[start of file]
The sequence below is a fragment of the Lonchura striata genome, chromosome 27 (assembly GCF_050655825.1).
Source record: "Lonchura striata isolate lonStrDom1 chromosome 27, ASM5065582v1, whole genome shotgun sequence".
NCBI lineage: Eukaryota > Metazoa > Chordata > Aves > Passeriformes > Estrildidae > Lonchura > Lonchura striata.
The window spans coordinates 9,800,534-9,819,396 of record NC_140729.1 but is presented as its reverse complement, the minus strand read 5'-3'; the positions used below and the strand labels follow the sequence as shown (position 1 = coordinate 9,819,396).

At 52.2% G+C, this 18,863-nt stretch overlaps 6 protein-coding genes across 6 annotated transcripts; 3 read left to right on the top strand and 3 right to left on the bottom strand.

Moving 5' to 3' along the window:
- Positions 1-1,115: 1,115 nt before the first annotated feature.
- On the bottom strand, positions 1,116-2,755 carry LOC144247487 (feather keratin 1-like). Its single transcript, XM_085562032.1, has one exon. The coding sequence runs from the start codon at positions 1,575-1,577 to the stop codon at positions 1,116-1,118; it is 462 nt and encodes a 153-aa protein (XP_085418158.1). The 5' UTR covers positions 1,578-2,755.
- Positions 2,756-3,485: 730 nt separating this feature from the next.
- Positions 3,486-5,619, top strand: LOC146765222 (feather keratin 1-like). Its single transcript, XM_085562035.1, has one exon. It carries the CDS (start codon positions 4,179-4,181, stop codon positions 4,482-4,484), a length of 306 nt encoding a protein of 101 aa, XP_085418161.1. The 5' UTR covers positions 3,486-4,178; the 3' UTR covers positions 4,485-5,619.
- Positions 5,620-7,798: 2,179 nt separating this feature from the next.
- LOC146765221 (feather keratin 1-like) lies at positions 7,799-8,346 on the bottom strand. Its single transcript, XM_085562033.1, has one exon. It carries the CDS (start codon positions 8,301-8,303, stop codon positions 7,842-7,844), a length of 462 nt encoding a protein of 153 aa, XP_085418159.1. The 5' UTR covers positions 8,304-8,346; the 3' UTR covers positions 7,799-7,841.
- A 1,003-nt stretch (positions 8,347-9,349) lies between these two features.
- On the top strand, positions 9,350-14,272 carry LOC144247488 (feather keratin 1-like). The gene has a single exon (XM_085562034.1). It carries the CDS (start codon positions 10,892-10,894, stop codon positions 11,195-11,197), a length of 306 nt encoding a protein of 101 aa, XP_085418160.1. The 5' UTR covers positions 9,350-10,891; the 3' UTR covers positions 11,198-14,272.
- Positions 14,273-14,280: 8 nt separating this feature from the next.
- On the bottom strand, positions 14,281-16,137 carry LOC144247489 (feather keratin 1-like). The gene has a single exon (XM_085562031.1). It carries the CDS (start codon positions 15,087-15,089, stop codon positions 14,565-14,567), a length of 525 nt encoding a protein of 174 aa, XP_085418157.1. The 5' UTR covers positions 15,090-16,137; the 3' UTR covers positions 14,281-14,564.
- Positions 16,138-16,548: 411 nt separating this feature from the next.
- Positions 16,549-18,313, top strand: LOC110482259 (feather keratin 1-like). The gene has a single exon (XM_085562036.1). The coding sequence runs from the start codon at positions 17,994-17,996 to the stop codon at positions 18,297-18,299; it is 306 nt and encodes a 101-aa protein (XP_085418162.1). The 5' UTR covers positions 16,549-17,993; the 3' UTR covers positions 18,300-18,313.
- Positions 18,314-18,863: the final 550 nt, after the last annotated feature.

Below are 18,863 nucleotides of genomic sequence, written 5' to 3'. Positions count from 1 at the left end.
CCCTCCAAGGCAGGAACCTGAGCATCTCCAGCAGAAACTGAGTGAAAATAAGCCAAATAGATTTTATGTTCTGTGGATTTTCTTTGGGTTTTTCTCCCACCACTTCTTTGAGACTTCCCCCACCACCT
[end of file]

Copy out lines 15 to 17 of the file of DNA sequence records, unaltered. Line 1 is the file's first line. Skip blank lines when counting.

- Positions 14,273-14,280: 8 nt separating this feature from the next.
- On the bottom strand, positions 14,281-16,137 carry LOC144247489 (feather keratin 1-like). The gene has a single exon (XM_085562031.1). It carries the CDS (start codon positions 15,087-15,089, stop codon positions 14,565-14,567), a length of 525 nt encoding a protein of 174 aa, XP_085418157.1. The 5' UTR covers positions 15,090-16,137; the 3' UTR covers positions 14,281-14,564.
- Positions 16,138-16,548: 411 nt separating this feature from the next.